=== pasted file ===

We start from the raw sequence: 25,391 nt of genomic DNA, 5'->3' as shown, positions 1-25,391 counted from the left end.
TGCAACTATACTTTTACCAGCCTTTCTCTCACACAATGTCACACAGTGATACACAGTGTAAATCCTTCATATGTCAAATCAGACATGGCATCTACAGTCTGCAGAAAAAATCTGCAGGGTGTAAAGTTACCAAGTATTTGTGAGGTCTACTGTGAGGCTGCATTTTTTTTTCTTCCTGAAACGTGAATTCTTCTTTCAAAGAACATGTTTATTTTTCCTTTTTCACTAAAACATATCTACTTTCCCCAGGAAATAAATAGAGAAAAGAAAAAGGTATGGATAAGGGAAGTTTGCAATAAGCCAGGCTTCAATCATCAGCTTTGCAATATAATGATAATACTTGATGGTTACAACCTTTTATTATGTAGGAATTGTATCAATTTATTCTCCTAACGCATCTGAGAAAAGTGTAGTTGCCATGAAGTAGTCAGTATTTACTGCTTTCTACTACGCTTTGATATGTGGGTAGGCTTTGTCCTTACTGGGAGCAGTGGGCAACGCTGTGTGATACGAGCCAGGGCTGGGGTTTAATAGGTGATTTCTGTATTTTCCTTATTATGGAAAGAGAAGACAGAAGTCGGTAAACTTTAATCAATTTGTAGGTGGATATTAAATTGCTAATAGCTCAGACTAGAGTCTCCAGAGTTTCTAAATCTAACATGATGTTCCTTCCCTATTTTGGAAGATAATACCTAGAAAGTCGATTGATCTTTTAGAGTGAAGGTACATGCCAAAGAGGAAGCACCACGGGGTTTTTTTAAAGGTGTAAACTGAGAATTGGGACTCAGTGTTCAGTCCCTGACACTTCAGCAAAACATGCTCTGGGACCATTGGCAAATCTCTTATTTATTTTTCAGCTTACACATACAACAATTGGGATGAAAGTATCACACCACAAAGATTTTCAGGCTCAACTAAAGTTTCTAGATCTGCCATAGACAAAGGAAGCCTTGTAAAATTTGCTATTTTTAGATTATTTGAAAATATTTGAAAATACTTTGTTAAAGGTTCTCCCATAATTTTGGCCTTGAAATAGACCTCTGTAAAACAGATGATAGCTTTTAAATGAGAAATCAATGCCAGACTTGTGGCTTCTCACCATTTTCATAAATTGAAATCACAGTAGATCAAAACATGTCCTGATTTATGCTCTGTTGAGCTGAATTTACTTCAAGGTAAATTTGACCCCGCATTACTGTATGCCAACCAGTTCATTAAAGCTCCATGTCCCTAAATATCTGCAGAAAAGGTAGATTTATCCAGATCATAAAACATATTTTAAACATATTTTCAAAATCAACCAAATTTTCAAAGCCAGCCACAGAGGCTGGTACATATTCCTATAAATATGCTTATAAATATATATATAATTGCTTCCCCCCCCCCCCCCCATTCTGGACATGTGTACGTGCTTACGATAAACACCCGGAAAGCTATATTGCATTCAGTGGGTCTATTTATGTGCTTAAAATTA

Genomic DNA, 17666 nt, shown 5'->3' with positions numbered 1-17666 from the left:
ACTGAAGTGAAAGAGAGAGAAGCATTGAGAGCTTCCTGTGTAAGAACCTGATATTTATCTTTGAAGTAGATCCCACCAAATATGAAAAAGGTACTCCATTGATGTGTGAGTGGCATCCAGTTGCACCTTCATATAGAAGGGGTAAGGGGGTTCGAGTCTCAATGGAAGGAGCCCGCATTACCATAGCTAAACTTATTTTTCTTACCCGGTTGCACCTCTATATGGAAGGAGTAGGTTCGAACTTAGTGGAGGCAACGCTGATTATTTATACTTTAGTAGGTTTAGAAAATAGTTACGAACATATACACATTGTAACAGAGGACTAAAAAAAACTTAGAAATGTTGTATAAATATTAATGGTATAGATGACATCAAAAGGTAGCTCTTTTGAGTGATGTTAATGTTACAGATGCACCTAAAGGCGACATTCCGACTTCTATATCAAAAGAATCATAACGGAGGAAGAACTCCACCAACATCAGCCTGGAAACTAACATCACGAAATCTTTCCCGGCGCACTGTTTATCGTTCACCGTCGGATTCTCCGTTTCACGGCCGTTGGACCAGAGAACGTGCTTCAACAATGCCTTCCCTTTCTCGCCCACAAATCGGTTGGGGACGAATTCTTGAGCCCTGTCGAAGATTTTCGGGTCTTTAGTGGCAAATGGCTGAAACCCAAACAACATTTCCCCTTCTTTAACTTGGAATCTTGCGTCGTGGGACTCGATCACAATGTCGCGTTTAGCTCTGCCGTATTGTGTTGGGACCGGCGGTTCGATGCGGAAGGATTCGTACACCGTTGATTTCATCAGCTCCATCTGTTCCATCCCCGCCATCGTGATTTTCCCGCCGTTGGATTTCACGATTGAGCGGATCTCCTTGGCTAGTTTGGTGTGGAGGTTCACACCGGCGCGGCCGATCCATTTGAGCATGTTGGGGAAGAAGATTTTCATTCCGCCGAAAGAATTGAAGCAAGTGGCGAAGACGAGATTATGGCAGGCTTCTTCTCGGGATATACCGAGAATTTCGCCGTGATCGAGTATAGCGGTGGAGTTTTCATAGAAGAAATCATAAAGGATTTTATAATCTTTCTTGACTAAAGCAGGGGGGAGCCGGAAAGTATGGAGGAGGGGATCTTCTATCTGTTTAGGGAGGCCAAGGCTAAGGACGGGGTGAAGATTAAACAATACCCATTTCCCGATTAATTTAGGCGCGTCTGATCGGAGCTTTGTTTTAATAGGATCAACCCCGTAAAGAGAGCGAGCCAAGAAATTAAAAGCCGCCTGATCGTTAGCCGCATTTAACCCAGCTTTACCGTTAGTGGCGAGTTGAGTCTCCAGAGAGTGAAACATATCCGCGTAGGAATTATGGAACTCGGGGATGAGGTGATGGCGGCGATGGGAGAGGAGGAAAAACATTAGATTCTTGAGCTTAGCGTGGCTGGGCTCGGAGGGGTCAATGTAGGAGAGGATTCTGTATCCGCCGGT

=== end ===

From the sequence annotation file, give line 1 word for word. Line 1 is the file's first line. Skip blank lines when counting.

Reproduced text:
We start from the raw sequence: 25,391 nt of genomic DNA, 5'->3' as shown, positions 1-25,391 counted from the left end.